Chapter

Some recommendations for analyzing perjury cases

Roger W. Shuy

in The Language of Perjury Cases

Published in print September 2011 | ISBN: 9780199795383
Published online January 2012 | e-ISBN: 9780199919314 | DOI: http://dx.doi.org/10.1093/acprof:oso/9780199795383.003.0016
Some recommendations for analyzing perjury cases

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This chapter reprises the points made throughout the book; that the intelligence analysis of the language evidence in perjury cases (as well as other types of cases) would be prudently served if the analysts began their work with the larger language units, first identifying the speech event that influences the language used, identifying the schemas of the participants, which influence their understanding of what is being said, identifying the agendas of the participants as revealed by the topics they introduce and recycle as well as by their responses to the topics of others, the use of the cooperative principle, and identification of the way the participants use speech acts. Once these larger language units are analyzed, the small language units, such as the uses of the recency principle, ambiguity, and lexical semantics of the words used can be contextualized into the overall discourse patterns. These smaller language units are often the first place investigators look, sometimes finding what they believe to be “smoking guns.” This chapter argues for deferring analysis of the smaller language units until it is clear where and how they fit into the larger language units.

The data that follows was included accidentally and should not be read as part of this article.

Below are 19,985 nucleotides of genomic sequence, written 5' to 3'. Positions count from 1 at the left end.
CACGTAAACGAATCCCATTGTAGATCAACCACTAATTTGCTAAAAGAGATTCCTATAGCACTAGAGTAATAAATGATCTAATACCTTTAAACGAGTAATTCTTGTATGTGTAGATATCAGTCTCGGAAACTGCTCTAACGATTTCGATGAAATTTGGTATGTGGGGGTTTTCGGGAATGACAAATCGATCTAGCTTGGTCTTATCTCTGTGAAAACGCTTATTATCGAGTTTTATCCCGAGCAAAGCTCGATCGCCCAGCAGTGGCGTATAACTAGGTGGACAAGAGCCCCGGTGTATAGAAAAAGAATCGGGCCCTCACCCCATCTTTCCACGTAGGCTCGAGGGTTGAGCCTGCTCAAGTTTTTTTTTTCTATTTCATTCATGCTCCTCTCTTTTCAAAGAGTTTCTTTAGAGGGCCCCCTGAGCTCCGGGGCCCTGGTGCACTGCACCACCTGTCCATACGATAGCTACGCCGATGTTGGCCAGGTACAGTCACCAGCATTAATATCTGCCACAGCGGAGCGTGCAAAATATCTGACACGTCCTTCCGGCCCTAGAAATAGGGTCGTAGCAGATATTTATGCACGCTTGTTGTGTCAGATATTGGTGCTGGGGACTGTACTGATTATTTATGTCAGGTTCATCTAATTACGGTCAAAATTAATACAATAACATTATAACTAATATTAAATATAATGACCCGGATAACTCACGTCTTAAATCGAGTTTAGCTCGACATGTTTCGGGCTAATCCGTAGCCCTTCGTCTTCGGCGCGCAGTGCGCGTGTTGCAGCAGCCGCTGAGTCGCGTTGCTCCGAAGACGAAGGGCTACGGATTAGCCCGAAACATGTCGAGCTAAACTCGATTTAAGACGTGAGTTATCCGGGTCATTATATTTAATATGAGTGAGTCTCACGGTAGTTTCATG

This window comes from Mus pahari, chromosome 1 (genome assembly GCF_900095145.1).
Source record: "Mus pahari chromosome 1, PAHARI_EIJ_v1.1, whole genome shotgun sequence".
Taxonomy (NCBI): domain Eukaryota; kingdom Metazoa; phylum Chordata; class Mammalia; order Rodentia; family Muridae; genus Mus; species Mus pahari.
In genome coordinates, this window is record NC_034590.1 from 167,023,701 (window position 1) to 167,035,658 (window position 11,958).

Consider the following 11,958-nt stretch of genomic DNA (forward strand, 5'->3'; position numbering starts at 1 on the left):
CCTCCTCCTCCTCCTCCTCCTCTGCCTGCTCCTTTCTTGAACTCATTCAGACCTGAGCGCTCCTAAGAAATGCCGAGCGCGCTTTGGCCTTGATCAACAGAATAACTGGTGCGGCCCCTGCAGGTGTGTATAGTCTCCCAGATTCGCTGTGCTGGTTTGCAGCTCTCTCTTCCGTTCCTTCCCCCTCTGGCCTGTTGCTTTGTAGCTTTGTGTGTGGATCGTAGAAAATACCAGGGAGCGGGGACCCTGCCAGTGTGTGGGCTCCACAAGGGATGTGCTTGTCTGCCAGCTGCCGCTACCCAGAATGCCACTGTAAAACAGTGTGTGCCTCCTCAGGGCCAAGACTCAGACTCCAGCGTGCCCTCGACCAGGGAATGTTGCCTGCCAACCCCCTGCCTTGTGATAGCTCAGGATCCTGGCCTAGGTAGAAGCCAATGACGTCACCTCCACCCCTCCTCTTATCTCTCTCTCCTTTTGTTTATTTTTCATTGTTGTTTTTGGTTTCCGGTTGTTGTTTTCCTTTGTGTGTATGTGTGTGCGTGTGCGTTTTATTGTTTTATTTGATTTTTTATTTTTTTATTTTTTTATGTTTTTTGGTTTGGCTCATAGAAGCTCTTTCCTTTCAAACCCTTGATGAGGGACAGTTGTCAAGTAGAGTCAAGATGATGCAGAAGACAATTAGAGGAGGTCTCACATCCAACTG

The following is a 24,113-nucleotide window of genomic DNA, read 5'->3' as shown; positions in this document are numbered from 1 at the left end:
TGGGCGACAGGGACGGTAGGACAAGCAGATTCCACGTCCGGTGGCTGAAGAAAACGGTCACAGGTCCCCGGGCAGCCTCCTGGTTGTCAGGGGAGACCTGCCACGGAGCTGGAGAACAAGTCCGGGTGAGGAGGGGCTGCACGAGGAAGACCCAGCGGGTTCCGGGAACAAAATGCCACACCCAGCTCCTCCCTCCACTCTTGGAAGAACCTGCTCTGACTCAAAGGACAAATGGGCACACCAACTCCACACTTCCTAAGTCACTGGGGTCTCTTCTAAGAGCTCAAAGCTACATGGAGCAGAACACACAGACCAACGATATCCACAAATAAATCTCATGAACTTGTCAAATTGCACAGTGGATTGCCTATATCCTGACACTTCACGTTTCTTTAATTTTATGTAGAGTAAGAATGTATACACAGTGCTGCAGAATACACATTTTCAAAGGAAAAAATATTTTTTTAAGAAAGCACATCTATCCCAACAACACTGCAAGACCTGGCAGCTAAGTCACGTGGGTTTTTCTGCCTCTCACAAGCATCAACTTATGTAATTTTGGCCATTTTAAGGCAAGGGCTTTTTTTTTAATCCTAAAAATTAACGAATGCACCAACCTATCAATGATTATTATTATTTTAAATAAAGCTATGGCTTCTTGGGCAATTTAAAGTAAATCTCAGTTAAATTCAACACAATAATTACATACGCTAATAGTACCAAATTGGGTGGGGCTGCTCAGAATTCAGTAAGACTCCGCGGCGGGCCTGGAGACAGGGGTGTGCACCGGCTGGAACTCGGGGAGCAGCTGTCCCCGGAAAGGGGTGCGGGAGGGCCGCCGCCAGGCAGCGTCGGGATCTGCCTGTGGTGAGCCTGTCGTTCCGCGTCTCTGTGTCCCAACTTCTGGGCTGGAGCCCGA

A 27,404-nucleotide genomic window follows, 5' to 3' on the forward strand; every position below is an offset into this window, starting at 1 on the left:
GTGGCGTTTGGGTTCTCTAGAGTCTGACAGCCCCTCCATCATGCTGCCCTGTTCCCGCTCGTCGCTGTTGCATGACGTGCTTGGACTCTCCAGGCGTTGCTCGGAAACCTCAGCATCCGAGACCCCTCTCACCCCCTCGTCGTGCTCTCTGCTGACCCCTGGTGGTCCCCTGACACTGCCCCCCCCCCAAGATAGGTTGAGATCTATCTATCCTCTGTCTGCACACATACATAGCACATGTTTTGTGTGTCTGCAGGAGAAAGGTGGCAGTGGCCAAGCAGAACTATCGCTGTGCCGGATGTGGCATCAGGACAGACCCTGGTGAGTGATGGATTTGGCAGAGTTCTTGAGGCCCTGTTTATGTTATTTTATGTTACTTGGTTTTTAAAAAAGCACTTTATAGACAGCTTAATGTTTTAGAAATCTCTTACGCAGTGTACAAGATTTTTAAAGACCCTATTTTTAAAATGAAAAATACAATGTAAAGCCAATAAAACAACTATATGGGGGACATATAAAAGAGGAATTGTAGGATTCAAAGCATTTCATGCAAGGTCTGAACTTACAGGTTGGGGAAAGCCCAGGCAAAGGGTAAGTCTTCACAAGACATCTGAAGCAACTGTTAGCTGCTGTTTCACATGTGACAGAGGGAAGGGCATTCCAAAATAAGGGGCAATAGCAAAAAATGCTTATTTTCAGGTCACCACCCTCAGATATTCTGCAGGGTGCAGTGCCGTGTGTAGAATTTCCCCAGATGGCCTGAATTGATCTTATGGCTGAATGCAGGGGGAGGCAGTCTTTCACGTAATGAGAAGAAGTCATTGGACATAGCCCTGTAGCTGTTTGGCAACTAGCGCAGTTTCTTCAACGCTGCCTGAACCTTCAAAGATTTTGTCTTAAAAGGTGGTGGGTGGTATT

Keywords: perjury; intelligence analysis; speech event; schema; agenda; topic analysis; response analysis; recency principle; ambiguity; lexicon; semantics

Chapter.  3411 words. 

Subjects: Sociolinguistics

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